MINISTERS have signalled they will rewrite a Bill that gives police and security services new powers to monitor communications, after an influential parliamentary committee branded it “overkill” and Deputy Prime Minister Nick Clegg said it needed a “fundamental rethink”.
Home Secretary Theresa May said yesterday she was determined to press ahead with the Communications Bill, dubbed a “snooper’s charter” by critics.
But she accepted the “substance” of a highly critical report by the committee set up to scrutinise the draft version of the Bill, which would allow a range of official bodies to monitor
e-mails, web phone calls and activity on social networking sites.
Under the draft Bill, details of these activities, but not their content, could be kept for a year, but there would be no real-time monitoring of communications.
Police, the security services, the new National Crime Agency and HM Revenue and Customs would be able to access the data, but the draft Bill also gives the Home Secretary the power to extend access to others, such as the UK Borders Agency.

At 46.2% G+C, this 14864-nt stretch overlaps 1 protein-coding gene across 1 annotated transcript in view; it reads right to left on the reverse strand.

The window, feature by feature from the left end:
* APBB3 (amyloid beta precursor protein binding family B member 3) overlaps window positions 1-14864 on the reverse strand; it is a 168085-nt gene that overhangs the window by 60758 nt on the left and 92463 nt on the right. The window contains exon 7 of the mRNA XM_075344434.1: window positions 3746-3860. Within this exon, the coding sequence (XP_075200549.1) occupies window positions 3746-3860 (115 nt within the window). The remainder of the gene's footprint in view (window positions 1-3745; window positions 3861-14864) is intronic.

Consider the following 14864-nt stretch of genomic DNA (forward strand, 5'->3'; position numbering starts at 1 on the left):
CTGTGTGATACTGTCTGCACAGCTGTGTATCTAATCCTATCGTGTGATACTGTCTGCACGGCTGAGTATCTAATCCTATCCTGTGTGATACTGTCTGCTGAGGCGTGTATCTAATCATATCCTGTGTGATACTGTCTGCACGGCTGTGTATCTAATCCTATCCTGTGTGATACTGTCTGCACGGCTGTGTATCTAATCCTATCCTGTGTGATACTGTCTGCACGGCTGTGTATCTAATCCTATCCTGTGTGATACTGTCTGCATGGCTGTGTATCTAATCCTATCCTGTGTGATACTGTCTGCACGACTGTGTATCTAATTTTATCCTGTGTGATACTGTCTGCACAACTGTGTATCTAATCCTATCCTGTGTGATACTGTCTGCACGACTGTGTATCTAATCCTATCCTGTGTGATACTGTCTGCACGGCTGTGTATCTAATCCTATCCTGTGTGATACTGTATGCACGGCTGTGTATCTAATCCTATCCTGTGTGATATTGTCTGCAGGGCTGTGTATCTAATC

The committee of MPs and peers said the legislation would give the Home Secretary “sweeping powers to issue secret notices” ordering communications firms to disclose “potentially limitless categories of data”.
And they accused the government of using “fanciful and misleading” figures to support its case for the legislation.
Mr Clegg said on Monday night he was ready to block the Bill in its current form, and called on the Home Office to go “back to the drawing board”.
“The coalition government needs to have a fundamental rethink about this legislation,” said the Deputy Prime Minister. “We cannot proceed with this Bill and we have to go back to the drawing board. We need to reflect properly on the criticisms that the committee have made, while also consulting much more widely with business and other interested groups.”